Photo Essay: The Real Hurt Locker

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Welcome to the hurt locker: The improvised explosive device, or IED, has long been the weapon of choice for the insurgency in Iraq and now, increasingly, in Afghanistan. To take care of the threat, groups of elite explosives specialists, called Explosive Ordnance Disposal (EOD) teams, are called in to dispose of, or safely detonate, IEDs. The Oscar-nominated film, The Hurt Locker, portrays one such team working in Baghdad. Critics say the film skews reality by depicting soldiers as thrill-seekers and rebellious and by portraying combat inaccurately. The following are a selection of photos from Iraq and Afghanistan of real explosive specialists -- and the very real explosives they work with. Above, an Iraqi soldier from a Bomb Disposal Company wears a protective bomb suit during an EOD demonstration on October 6, 2009, in northern Iraq.


The trigger: At the height of the war in Iraq, in 2006 and 2007, IEDs were causing 60 percent of American casualties. At that time, Afghanistan was seen as the forgotten war. Not anymore. Following just 81 IED "events" (explosions or identifications) in Afghanistan in 2003, the increase in the last few years has been precipitous; there were 2,718 events in 2007 (causing 2,293 casualties) and 7,228 events in 2009 (leading to 6,037 casualties). And by mid-2009, IEDs were behind 75 percent of coalition casualties in Afghanistan, with the use of old military munitions being replaced by homemade explosives. In response, the U.S. military has gone on the offensive. Here, a U.S. bomb disposal team sends out a robot to disarm a roadside bomb in October 2005 in Baghdad.


Absorbing the blast: The U.S. military has put billions of dollars into training EOD teams, purchasing bomb-defusing robots and investing in IED-proof vehicles like the American-made 24-ton Buffalo Mine Protected vehicle to counter the IED threat. These highly armored vehicles used by EOD teams (they tend not to use Humvees anymore, like in Hurt Locker) are designed to dig up buried bombs or snag tripwires and cost nearly one million dollars each. These lumbering vehicles are an obvious target; while being an EOD specialist is certainly a dangerous job, most specialists are not killed from working directly with IEDs -- the majority are killed in their convoys by roadside bombs. Above, a U.S. Marine defuses a Taliban-laid IED on March 21, 2009, on a road near Baqwa, Afghanistan.


Group therapy: In Afghanistan, an ongoing search-and-destroy mission, called Taskforce Paladin, has EOD teams scouring Afghan dirt roads for hidden bombs and tripwires, in what are dubbed Route Clearance Patrols. The job of these teams is so dangerous that it's volunteer only. There are more than 15 counter-IED taskforces deployed in Afghanistan alone, dismantling unexploded bombs and collecting evidence from bomb sites. Unlike in Hurt Locker, EOD teams rarely operate alone, in three-person teams; they are usually part of a convoy. An Iraqi soldier wearing a protective suit approaches a blast site during a demonstration for Iraqi officials in northern Iraq in October 2009.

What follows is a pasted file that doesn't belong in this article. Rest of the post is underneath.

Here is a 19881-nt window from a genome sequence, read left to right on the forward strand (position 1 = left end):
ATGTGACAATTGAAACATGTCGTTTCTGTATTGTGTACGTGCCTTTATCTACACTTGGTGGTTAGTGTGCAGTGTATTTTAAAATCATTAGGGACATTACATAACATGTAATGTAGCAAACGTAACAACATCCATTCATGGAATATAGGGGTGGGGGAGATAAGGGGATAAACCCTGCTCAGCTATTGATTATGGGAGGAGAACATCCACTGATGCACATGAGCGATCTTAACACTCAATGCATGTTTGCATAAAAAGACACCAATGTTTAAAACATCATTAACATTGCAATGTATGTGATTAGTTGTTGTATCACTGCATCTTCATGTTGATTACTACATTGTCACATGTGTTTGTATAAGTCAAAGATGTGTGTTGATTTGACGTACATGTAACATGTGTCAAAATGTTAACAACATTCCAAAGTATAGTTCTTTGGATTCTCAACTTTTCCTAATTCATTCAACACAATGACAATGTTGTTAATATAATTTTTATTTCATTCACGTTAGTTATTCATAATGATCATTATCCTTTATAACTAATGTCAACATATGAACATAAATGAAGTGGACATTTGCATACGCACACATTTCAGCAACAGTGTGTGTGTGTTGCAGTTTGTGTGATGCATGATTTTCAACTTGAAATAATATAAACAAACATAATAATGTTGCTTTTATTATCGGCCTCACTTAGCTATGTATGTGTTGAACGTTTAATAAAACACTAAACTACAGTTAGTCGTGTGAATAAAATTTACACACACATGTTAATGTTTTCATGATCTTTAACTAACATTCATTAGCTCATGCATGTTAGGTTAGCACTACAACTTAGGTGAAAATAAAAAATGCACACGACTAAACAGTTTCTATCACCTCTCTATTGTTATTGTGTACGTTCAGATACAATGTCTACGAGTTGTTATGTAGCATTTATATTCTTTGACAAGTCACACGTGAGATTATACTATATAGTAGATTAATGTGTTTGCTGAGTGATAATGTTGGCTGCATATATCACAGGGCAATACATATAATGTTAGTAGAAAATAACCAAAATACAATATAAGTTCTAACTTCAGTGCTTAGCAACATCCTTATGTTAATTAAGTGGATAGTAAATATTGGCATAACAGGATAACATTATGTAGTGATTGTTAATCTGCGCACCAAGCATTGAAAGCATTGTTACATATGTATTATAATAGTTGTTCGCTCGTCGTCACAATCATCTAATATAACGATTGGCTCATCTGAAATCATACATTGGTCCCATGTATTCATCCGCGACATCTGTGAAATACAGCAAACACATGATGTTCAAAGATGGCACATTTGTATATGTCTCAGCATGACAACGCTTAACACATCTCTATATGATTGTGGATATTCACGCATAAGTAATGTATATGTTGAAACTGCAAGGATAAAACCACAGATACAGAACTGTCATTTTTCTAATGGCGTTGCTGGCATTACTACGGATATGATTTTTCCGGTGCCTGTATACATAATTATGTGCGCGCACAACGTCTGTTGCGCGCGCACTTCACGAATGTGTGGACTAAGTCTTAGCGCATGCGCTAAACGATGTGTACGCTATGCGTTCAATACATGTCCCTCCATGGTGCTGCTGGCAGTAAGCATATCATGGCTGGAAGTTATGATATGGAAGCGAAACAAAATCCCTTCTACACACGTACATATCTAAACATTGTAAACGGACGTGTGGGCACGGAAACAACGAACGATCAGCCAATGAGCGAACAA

A piece of the puzzle: Around 50 percent of IEDs explode before they can be found and cleared. In a typical operation dealing with a post-blast scenario, a single specialist begins by approaching the exploded ordnance to check for secondary bombs within the blast radius (usually around 25 meters). Once the area is deemed secure, the team moves in, takes soil samples and tries to figure out the type of explosive and the initiation method. The hope is to find forensic patterns that point to certain groups. It's a cat-and-mouse game -- as EOD teams catch on, bomb-makers evolve too. Here, huge amount of munitions, handed over by Afghan villagers in Zabul Province, are being prepared to be safely detonated in August 2004.


Shifting ground: Demolition charges being set on a cache of rockets and mortars in Zabul Province, Afghanistan in 2004. Insurgents are constantly adapting to U.S. changes. For example, IEDs have gotten far more powerful in Afghanistan in the last year alone. In 2008, about 40 percent of charges weighed in at over 25 lbs. In 2009, that figure had risen to more than 75 percent -- with a larger chunk of those being over 100 lbs. Bomb-makers are also getting more sophisticated, using multiple triggers and strategically planting secondary bombs meant to target those who investigate an initial bomb blast.


Suiting up: The method favored in Hurt Locker (but not as frequently in reality) is for specialists to don a special protective bomb suit and dispose of live IEDs manually. An EOD team will only do this when it is fairly sure of the trigger type or in order to place charges where suspected roadside bombs may be hidden. Of course, there is always a risk, and hence the movie's title: If you get too close and the ordnance explodes, you'll be in the "hurt locker." Above, EOD personnel prepare to blow up a stockpile of bombs left behind by al Qaeda in Kandahar province, Afghanistan, in December 2001.


In high demand: A bomb disposal team blows up munitions in Zabul Province in 2004. With IED deaths on the rise, it is no surprise that military-explosives specialists are in very high demand.


Heroes: A hole is left where a Taliban anti-tank mine was dug up by U.S. Marines on March 21, 2009, near Baqwa, Afghanistan. If there is one thing Hurt Locker does get right, it is that these EOD specialists are genuine heroes, taking on a thankless task and risking life and limb each day. According to the EOD Memorial Foundation, at least 64 EOD technicians have died in the Iraq and Afghan wars combined.

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